Working from home? Switch to the DIGITAL edition of FRONT of HOUSE. CLICK HERE to signup now!
Generic selectors
Exact matches only
Search in title
Search in content
Search in posts
Search in pages

Hear Here!

George Petersen • Editor's NoteJuly 2019 • July 16, 2019

Mixing FOH is one of the most amazing experiences in the pro audio realm. As the direct connection (and sonic interpreter) between the stage and the house, there’s an immediate sense of oneness of bringing it all together. Of course, no one ever said it was going to be easy — and dealing with any (or many) idiosyncrasies of individual players onstage can be a challenge. At the same time, there can be technical deficits of the available gear, where you may not have enough mics, inputs, buses, outboard or P.A. itself to meet various situations that may (and do) raise their ugly head at some point — before, during or throughout the gig.

‡‡         Technology to the Rescue

Fortunately, a plethora of modern technologies — whether in the form of affordable consoles with 64 or more inputs (i.e., the PreSonus StudioLive 64S reviewed in this issue on page 38), a near-limitless number of available plug-in instantiations to meet any need, and other perks — such as available acoustical measurement tools and the ability to tweak room/mix parameters via a Wi-Fi connected tablet — can simplify life in the FOH lane. In fact, we uncovered a huge selection of useful new toys at last month’s InfoComm show — see the report on page 18 for full details.

While each of these advances make the house engineer’s life easier, it doesn’t necessarily mean ensure smooth sailing every time you pull away from the dock and into the unknown. And despite our detailed pre-production preparations, there are certain unpredictable elements that are impossible to plan for. One issue we are all familiar with is guitar players who kick their amps up to 11 before the first chord, even though that amp was at 8 during the sound check. This is far more common with club-level musicians than professional players, but it leaves the house mixer in a quandary of having to raising everyone else to get a balance with the too-loud guitar — or leave things as-is, and have everyone suffer listening to a mix with one out of control element.

In a stadium or arena, this is unlikely to happen, but in a small-medium sized venue, a loud blasting amp can overpower the P.A. I once attended an event (ironically during an AES convention) sponsored by a major console manufacturer, where the band was way too loud for the space. I went to talk to the FOH engineer about the levels and noticed that only one fader — lead vocal — was up on the 32-channel mixer, leaving the FOH with no control over the situation. No easy answers there…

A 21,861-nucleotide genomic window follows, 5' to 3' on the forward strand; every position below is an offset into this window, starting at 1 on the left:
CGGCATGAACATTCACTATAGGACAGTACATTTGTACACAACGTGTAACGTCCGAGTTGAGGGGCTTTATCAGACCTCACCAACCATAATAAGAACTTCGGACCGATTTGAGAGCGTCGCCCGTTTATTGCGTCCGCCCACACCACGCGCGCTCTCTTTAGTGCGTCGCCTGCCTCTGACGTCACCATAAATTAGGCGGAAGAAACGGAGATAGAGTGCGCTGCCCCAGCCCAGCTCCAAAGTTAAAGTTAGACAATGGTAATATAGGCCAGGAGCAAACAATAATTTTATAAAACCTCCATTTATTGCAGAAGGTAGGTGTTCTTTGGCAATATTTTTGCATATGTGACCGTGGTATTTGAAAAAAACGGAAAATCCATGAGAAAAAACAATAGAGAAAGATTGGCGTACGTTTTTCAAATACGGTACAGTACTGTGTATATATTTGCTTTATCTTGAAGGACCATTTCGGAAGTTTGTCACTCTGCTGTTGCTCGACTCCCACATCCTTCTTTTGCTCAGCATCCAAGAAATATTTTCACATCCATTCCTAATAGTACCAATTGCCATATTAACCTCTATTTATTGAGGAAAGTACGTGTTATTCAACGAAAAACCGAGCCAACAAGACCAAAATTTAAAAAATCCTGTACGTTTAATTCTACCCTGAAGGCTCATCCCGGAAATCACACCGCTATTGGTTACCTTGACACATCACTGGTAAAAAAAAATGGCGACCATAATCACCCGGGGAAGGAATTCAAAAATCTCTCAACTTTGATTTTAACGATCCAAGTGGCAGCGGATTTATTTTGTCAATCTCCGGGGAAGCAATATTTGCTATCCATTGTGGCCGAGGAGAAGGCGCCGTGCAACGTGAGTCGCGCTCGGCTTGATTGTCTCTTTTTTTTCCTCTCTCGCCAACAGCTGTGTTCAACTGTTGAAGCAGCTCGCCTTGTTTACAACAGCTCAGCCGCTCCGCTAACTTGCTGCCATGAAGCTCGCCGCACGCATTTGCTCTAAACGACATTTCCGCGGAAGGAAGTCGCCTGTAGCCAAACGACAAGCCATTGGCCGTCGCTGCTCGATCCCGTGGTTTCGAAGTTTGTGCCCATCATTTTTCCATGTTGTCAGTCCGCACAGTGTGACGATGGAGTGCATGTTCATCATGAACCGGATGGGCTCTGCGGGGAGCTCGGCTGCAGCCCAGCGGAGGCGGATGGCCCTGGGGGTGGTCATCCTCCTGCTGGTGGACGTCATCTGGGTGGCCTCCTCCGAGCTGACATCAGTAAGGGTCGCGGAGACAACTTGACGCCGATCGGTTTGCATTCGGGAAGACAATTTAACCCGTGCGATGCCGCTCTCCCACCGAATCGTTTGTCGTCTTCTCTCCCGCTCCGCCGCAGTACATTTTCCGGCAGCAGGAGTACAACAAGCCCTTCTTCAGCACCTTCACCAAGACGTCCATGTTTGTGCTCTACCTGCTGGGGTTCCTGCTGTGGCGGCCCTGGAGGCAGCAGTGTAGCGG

Another issue can stem from the audience itself. While a responsible FOH engineer strives to keep playback levels within sane (and healthy) levels, that task can be pretty hard to manage when the crowd is screaming, singing along or yelling, and your SPL meter is reading 105 dB — even before the P.A. kicks in. Rather than trying to fight the crowd noise, one sometimes-effective solution is running the show at a lower level, and then hope that in their effort to hear the music, the audience actually settles down. Unfortunately — such as in the case of The Beatles’ American tours — this ploy doesn’t always work.

‡‡         How Loud Is It, Anyway?

Aside from the many interactions FOH mixers can have with audience members — “What do all those knobs do,” “Can you get me backstage,” “Can I charge my cell phone here” — perhaps most annoying are comments about the show level. And this situation will no doubt increase with the new Noise app on the upcoming watchOS 6 for the Apple Watch. Noise visually monitors SPLs with a real-time display and can send the wearer a hearing impact notification if levels exceed 90 dB, with a warning that 30 minutes exposure at that level can cause temporary hearing loss. Besides the joy of having 1,500 (or 50) audience members coming to FOH to point out that it’s too loud, there’s also the specter of an entire venue of people (who, of course refuse to consider wearing earplugs) suddenly becoming
“experts” on sound exposure and the inevitable lawsuits to follow. I can’t wait.

‡‡         Thanks,!

There’s definitely good news on the horizon, particularly for anyone in the industry who is looking for a job or wants to step up to the next level. About a month ago, FRONT of HOUSE publisher Terry Lowe launched, a free job search portal catering to the event technology industry. So far, the reaction has been overwhelmingly positive, as it opened with 63 available jobs and it has grown since then. So if you’re a pro in the fields of Audio, Venues, Lighting, Musical Instruments, Projection/Video, Sales/Marketing, Rental/Staging, Scenic/Stagecraft and Theatrical technology, drop by, check it out and pass the word on to your friends. It might just be one of the best decisions you ever made!

The Latest News and Gear in Your Inbox - Sign Up Today!